Oil in London is set for the longest weekly run of gains in seven years on growing concerns over supply disruptions from the Middle East to Venezuela and on signs a global glut has dwindled.
Oil’s rally is unraveling on fears over a rise in U.S. production and as a deepening slump in equities undermined market support.
Oil giant Royal Dutch Shell is expected to reveal that profits more than doubled last year as it benefited from the surging cost of crude.
The FTSE 100 drops 37 points (0.5%) during lunch with a dip in oil and mining stocks being blamed for its lowest level since October.
A combination of higher crude prices and cost cutting measures should add up to positive third quarter for Shell, an analyst has said.
UBS Wealth management executive director, commodities and FX, Wayne Gordon has weighed in on the oil price upturn after Brent topped $60 for the first time in two years on Friday.
London’s premier index rebounded to within a whisker of a new mid-session record after choppy trading for the pound handed a boost to blue-chip stocks.
The FTSE 100 Index has closed above 7,500 for the first time as higher-than-forecast inflation data and confidence over Britain’s prospects under a Tory government drove stocks higher.
The Brent crude price benchmark for millions of barrels of physical crude sales each day is poised for its biggest shakeup in a decade with a new grade added to the mix from January next year.
Oil declined for a second day as OPEC’s internal disagreements undermined efforts among major suppliers to reach an agreement in Vienna on trimming output to support prices.
World financial markets have been rocked by the UK’s vote to leave the European Union, with stock markets and oil prices crashing and the pound hitting its lowest level in three decades.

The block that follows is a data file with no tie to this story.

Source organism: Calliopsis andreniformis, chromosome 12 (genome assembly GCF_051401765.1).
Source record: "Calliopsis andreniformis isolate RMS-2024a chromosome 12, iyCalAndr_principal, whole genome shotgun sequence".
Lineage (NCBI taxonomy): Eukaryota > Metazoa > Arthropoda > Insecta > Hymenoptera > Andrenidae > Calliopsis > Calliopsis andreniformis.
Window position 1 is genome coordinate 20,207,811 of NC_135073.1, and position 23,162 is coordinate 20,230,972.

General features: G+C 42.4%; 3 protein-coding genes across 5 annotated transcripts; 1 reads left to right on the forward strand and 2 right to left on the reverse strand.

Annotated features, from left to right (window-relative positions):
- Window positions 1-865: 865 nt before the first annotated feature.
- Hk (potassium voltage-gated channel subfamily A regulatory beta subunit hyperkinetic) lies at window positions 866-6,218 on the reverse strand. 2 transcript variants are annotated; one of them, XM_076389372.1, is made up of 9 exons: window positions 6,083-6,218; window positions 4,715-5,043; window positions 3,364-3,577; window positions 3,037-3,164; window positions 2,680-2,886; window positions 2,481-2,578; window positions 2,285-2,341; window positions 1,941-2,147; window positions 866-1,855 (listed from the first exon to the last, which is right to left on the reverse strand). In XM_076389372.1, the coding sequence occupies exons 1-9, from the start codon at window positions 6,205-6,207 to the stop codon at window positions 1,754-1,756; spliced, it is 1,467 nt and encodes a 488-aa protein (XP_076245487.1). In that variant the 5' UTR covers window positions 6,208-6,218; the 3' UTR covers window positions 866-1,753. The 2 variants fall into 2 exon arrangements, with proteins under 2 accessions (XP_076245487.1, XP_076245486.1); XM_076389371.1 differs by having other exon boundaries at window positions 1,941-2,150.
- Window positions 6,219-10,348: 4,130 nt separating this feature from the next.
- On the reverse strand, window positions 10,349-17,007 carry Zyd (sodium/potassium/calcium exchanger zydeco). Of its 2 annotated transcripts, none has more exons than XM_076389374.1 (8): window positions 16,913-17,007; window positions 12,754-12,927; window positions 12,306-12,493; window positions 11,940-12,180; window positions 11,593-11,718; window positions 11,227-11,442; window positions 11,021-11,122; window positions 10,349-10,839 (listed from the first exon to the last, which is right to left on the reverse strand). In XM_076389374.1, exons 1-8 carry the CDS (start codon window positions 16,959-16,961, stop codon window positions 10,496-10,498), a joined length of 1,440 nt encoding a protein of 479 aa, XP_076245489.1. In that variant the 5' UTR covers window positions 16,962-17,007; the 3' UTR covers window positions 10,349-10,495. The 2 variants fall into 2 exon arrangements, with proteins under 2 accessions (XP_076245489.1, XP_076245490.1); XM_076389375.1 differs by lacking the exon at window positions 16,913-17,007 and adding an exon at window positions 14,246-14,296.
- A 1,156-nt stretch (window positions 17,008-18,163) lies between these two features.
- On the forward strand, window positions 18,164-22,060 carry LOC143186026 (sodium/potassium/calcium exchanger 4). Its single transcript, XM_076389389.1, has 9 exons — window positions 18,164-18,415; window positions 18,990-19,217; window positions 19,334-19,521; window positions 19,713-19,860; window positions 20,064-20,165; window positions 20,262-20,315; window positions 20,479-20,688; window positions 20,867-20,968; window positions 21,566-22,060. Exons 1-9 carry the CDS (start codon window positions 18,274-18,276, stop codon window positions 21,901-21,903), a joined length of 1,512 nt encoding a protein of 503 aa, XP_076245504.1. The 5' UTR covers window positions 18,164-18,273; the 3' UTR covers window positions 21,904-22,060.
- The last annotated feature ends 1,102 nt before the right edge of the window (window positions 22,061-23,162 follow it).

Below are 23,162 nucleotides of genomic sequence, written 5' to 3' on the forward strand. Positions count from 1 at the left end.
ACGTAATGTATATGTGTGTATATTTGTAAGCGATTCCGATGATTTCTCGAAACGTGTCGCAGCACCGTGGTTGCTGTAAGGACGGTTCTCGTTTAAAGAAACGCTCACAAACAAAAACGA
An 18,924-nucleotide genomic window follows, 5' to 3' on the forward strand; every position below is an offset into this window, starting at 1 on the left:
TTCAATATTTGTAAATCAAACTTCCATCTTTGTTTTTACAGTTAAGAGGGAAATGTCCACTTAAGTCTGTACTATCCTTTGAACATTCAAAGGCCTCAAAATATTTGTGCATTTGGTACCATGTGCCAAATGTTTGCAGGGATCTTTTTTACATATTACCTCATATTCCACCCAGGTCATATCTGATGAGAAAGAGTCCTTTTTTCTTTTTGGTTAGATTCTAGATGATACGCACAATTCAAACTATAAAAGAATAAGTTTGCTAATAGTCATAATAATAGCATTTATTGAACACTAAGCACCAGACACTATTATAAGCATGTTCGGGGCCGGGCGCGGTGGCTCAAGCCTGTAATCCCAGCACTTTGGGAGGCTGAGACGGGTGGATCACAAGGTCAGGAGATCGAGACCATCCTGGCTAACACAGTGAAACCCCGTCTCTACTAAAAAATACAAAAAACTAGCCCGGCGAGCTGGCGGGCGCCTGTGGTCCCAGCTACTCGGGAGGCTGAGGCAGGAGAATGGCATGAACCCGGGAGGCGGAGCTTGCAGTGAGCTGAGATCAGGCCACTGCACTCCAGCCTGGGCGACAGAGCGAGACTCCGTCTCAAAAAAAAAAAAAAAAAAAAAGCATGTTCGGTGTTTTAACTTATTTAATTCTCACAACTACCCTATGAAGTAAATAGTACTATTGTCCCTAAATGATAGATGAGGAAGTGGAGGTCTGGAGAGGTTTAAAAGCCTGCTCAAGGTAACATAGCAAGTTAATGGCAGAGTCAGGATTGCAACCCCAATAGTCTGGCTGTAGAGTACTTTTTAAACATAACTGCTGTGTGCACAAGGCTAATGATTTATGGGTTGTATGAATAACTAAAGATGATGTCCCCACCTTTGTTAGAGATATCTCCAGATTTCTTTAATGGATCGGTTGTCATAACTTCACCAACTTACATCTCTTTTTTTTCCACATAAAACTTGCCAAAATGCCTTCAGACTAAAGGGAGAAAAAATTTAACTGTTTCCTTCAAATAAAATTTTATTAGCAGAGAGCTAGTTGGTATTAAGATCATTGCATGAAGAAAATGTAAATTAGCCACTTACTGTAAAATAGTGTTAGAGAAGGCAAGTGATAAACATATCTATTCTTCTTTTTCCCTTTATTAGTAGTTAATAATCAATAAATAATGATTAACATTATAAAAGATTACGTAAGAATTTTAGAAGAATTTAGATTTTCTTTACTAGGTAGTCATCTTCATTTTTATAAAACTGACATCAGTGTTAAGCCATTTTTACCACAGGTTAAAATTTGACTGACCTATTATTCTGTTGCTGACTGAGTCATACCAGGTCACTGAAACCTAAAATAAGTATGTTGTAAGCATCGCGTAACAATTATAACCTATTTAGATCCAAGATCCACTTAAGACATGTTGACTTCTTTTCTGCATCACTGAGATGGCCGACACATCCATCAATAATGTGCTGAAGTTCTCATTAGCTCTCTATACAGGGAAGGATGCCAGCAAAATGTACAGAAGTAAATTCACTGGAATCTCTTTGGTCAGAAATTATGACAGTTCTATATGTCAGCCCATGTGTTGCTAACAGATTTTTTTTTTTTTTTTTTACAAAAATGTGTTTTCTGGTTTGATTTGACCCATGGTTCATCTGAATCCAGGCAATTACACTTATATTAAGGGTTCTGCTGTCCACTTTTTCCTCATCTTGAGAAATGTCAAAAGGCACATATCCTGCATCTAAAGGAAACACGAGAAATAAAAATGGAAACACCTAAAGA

OPEC said its oil revenue plunged by $438billion to a 10-year low last year, as an increase in export volumes failed to compensate for the collapse in prices.
London’s premier index was flat as investors paused for breath ahead of Thursday’s vote on Britain’s membership of the European Union.
BP can keep spending at a reduced rate of about $17 billion for another three years without affecting growth, chief executive Bob Dudley said.
Sterling and the London market swung back into positive territory on Friday morning amid easing concerns over a British exit from the European Union.
Oil pared the biggest weekly decline in more than two months as the dollar extended its retreat, increasing the appeal of commodities priced in the U.S. currency.
Crude is stabilizing around $50 a barrel and may only average $55 next year as the global oversupply continues to cap prices, according to two of the world’s top oil executives.
The oil and gas industry will cut $1 trillion from planned spending on exploration and development because of the slump in prices, leading to slower growth in production, according to consultant Wood Mackenzie.
The global oil market will be almost balanced next year as demand continues to rise faster than production, while the current oversupply is much smaller than previously thought, the International Energy Agency said.
Oil declined for a fourth day on concern recent gains were unsustainable, while shuttered Canadian operations started to reopen.
Oil explorers in the U.S. put a pause on their rig cancellations this week as improving technology and rising prices make some basins more profitable.
Oil headed for a second weekly advance as U.S. crude production continued to decline and wildfires in Canada expanded.
OPEC’s strategy to defend market share over prices is working as oil approaches $50 a barrel amid rising demand and declining output from producers including U.S. shale companies, Kuwait’s acting oil minister said.
Oil advanced as Goldman Sachs said the market moved into a deficit earlier than expected and China’s refineries processed crude at record rates.
The global oil surplus in the first half of this year will probably be smaller than previously estimated because of robust demand in India and other emerging nations, the International Energy Agency said.